Call your play A Joke, and you brand it as either humorous, or inadequate. Writer and director Dan Freeman’s show is definitely more the former, although—like an erratic string of one-liners—it never quite gathers true comic momentum.
This has a lot to do with the premise: the three men on stage, dressed identically in striped nightshirts, Crocs and beanies, make a ragged attempt to work out who, where and why they are. Deciding that they are the set up for a joke—based on fairly spurious evidence that they are an Irishman, Scotsman and an Englishman (“you’re loud, rude, with a great sense of your own importance – you’re English”)—they act out various scenarios to try and reveal the punchline, in a bar, aeroplane and desert island.
Sylvester McCoy (Dr Who, The Hobbit) and Robert Picardo (Star Trek Voyager) both give charming performances, their dynamic owing much to Beckett’s Waiting for Godot, with Richard Oliver a rather more strained counterpoint as the Englishman. Just as the characters both play into and disrupt their national stereotypes, so too does the action travel towards traditional punchlines, before smartly confounding them.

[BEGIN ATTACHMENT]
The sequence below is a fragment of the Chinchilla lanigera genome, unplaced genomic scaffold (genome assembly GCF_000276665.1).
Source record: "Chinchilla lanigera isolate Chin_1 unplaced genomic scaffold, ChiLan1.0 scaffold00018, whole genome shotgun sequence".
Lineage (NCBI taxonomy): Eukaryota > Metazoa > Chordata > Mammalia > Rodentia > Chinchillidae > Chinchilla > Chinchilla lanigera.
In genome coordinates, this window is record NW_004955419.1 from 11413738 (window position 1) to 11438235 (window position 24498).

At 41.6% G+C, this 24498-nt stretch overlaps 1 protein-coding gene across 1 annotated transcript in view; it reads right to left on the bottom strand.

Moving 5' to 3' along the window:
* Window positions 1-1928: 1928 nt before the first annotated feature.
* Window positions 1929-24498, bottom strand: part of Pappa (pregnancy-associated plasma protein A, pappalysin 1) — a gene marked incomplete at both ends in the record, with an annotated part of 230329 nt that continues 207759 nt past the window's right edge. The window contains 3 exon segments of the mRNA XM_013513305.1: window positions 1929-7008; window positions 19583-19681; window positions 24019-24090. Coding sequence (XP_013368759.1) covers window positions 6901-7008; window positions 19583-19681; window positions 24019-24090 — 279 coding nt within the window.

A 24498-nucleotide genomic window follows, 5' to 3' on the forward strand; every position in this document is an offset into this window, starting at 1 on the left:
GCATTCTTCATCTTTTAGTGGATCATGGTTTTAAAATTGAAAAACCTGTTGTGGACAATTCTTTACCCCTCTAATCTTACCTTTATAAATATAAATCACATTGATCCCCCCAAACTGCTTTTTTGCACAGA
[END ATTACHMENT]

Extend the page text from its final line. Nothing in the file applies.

More clumsy is the repeated summary of the elements necessary to make a joke – and the dialogue does, at times, sag between set ups, as with Oliver’s overly-long (and badly delivered) allegory about Jewish humour. However, the show is otherwise delightfully absurdist—“Why the long face?” “I haven’t got a horse”—and blessedly lacking in disturbing subject or subtext. If the three men’s purpose turns out to be anything, it is to perform a shaggy dog story: that rambling blend of gag and narrative. A greatly enjoyable one it is, too.